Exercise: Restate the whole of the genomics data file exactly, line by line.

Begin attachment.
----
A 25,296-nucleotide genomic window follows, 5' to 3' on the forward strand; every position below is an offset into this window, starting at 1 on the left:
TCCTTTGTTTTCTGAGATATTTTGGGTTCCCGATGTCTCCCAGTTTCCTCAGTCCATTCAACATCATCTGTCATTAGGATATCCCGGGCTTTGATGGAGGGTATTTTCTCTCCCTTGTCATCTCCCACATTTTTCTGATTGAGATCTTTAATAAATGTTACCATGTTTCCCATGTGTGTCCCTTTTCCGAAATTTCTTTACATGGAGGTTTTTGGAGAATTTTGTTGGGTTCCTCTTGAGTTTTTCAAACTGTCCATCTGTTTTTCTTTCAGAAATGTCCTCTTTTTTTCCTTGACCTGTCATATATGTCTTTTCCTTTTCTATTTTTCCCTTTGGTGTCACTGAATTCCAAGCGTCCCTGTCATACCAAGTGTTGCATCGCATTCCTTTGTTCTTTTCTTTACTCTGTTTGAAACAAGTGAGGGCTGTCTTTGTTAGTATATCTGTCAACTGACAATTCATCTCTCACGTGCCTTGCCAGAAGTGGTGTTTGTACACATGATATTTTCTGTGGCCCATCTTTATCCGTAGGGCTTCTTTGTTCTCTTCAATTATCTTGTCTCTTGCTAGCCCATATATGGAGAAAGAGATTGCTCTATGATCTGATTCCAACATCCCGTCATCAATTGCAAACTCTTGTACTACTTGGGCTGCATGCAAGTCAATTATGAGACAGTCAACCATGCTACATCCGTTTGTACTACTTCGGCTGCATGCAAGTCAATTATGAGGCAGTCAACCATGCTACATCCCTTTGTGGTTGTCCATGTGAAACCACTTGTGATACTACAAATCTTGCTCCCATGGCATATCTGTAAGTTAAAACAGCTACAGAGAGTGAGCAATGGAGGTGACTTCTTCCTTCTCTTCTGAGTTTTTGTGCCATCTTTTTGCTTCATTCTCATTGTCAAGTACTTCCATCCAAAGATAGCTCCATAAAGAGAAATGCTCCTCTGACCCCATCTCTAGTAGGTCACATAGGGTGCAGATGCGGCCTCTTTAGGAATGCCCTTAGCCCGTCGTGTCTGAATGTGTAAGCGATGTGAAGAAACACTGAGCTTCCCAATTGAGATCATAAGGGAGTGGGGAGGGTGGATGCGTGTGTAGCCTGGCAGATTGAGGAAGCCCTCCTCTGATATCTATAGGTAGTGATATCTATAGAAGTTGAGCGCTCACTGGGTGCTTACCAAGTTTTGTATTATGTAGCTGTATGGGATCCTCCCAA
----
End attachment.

A 25,296-nucleotide genomic window follows, 5' to 3' on the forward strand; every position below is an offset into this window, starting at 1 on the left:
TCCTTTGTTTTCTGAGATATTTTGGGTTCCCGATGTCTCCCAGTTTCCTCAGTCCATTCAACATCATCTGTCATTAGGATATCCCGGGCTTTGATGGAGGGTATTTTCTCTCCCTTGTCATCTCCCACATTTTTCTGATTGAGATCTTTAATAAATGTTACCATGTTTCCCATGTGTGTCCCTTTTCCGAAATTTCTTTACATGGAGGTTTTTGGAGAATTTTGTTGGGTTCCTCTTGAGTTTTTCAAACTGTCCATCTGTTTTTCTTTCAGAAATGTCCTCTTTTTTTCCTTGACCTGTCATATATGTCTTTTCCTTTTCTATTTTTCCCTTTGGTGTCACTGAATTCCAAGCGTCCCTGTCATACCAAGTGTTGCATCGCATTCCTTTGTTCTTTTCTTTACTCTGTTTGAAACAAGTGAGGGCTGTCTTTGTTAGTATATCTGTCAACTGACAATTCATCTCTCACGTGCCTTGCCAGAAGTGGTGTTTGTACACATGATATTTTCTGTGGCCCATCTTTATCCGTAGGGCTTCTTTGTTCTCTTCAATTATCTTGTCTCTTGCTAGCCCATATATGGAGAAAGAGATTGCTCTATGATCTGATTCCAACATCCCGTCATCAATTGCAAACTCTTGTACTACTTGGGCTGCATGCAAGTCAATTATGAGACAGTCAACCATGCTACATCCGTTTGTACTACTTCGGCTGCATGCAAGTCAATTATGAGGCAGTCAACCATGCTACATCCCTTTGTGGTTGTCCATGTGAAACCACTTGTGATACTACAAATCTTGCTCCCATGGCATATCTGTAAGTTAAAACAGCTACAGAGAGTGAGCAATGGAGGTGACTTCTTCCTTCTCTTCTGAGTTTTTGTGCCATCTTTTTGCTTCATTCTCATTGTCAAGTACTTCCATCCAAAGATAGCTCCATAAAGAGAAATGCTCCTCTGACCCCATCTCTAGTAGGTCACATAGGGTGCAGATGCGGCCTCTTTAGGAATGCCCTTAGCCCGTCGTGTCTGAATGTGTAAGCGATGTGAAGAAACACTGAGCTTCCCAATTGAGATCATAAGGGAGTGGGGAGGGTGGATGCGTGTGTAGCCTGGCAGATTGAGGAAGCCCTCCTCTGATATCTATAGGTAGTGATATCTATAGAAGTTGAGCGCTCACTGGGTGCTTACCAAGTTTTGTATTATGTAGCTGTATGGGATCCTCCCAA